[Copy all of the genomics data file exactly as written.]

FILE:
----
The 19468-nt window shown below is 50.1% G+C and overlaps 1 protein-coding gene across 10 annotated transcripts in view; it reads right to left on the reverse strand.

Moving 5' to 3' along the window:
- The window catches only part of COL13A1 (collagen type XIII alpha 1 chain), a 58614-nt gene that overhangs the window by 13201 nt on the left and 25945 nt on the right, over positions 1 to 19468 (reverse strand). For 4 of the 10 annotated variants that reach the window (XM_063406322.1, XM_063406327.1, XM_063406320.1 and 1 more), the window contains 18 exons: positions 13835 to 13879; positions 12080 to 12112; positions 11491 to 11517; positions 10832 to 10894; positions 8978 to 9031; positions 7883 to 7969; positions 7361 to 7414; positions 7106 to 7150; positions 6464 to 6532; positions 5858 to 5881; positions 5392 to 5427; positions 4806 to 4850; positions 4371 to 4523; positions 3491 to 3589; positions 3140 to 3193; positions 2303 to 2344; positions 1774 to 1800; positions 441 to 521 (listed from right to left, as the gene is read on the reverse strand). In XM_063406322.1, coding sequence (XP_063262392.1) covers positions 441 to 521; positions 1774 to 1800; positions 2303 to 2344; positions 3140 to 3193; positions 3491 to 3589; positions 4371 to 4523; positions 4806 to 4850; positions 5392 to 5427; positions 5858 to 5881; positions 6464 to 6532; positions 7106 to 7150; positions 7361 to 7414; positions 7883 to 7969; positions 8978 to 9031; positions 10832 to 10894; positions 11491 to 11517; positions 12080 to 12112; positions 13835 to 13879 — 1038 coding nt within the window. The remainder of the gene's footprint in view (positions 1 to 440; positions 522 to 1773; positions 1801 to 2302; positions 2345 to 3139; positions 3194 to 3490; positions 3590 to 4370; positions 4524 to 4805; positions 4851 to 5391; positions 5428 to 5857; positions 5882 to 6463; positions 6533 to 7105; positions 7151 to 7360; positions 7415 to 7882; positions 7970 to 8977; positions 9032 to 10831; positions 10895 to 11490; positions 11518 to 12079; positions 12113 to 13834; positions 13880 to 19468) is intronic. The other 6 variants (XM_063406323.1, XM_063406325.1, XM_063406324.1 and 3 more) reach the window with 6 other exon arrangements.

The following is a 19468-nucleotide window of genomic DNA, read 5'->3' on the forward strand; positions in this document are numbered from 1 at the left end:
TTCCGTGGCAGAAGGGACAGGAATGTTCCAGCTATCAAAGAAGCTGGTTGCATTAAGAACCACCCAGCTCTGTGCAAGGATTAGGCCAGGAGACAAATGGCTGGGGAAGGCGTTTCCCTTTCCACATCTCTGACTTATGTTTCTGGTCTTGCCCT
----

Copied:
The 19468-nt window shown below is 50.1% G+C and overlaps 1 protein-coding gene across 10 annotated transcripts in view; it reads right to left on the reverse strand.

Moving 5' to 3' along the window:
- The window catches only part of COL13A1 (collagen type XIII alpha 1 chain), a 58614-nt gene that overhangs the window by 13201 nt on the left and 25945 nt on the right, over positions 1 to 19468 (reverse strand). For 4 of the 10 annotated variants that reach the window (XM_063406322.1, XM_063406327.1, XM_063406320.1 and 1 more), the window contains 18 exons: positions 13835 to 13879; positions 12080 to 12112; positions 11491 to 11517; positions 10832 to 10894; positions 8978 to 9031; positions 7883 to 7969; positions 7361 to 7414; positions 7106 to 7150; positions 6464 to 6532; positions 5858 to 5881; positions 5392 to 5427; positions 4806 to 4850; positions 4371 to 4523; positions 3491 to 3589; positions 3140 to 3193; positions 2303 to 2344; positions 1774 to 1800; positions 441 to 521 (listed from right to left, as the gene is read on the reverse strand). In XM_063406322.1, coding sequence (XP_063262392.1) covers positions 441 to 521; positions 1774 to 1800; positions 2303 to 2344; positions 3140 to 3193; positions 3491 to 3589; positions 4371 to 4523; positions 4806 to 4850; positions 5392 to 5427; positions 5858 to 5881; positions 6464 to 6532; positions 7106 to 7150; positions 7361 to 7414; positions 7883 to 7969; positions 8978 to 9031; positions 10832 to 10894; positions 11491 to 11517; positions 12080 to 12112; positions 13835 to 13879 — 1038 coding nt within the window. The remainder of the gene's footprint in view (positions 1 to 440; positions 522 to 1773; positions 1801 to 2302; positions 2345 to 3139; positions 3194 to 3490; positions 3590 to 4370; positions 4524 to 4805; positions 4851 to 5391; positions 5428 to 5857; positions 5882 to 6463; positions 6533 to 7105; positions 7151 to 7360; positions 7415 to 7882; positions 7970 to 8977; positions 9032 to 10831; positions 10895 to 11490; positions 11518 to 12079; positions 12113 to 13834; positions 13880 to 19468) is intronic. The other 6 variants (XM_063406323.1, XM_063406325.1, XM_063406324.1 and 3 more) reach the window with 6 other exon arrangements.

The following is a 19468-nucleotide window of genomic DNA, read 5'->3' on the forward strand; positions in this document are numbered from 1 at the left end:
TTCCGTGGCAGAAGGGACAGGAATGTTCCAGCTATCAAAGAAGCTGGTTGCATTAAGAACCACCCAGCTCTGTGCAAGGATTAGGCCAGGAGACAAATGGCTGGGGAAGGCGTTTCCCTTTCCACATCTCTGACTTATGTTTCTGGTCTTGCCCT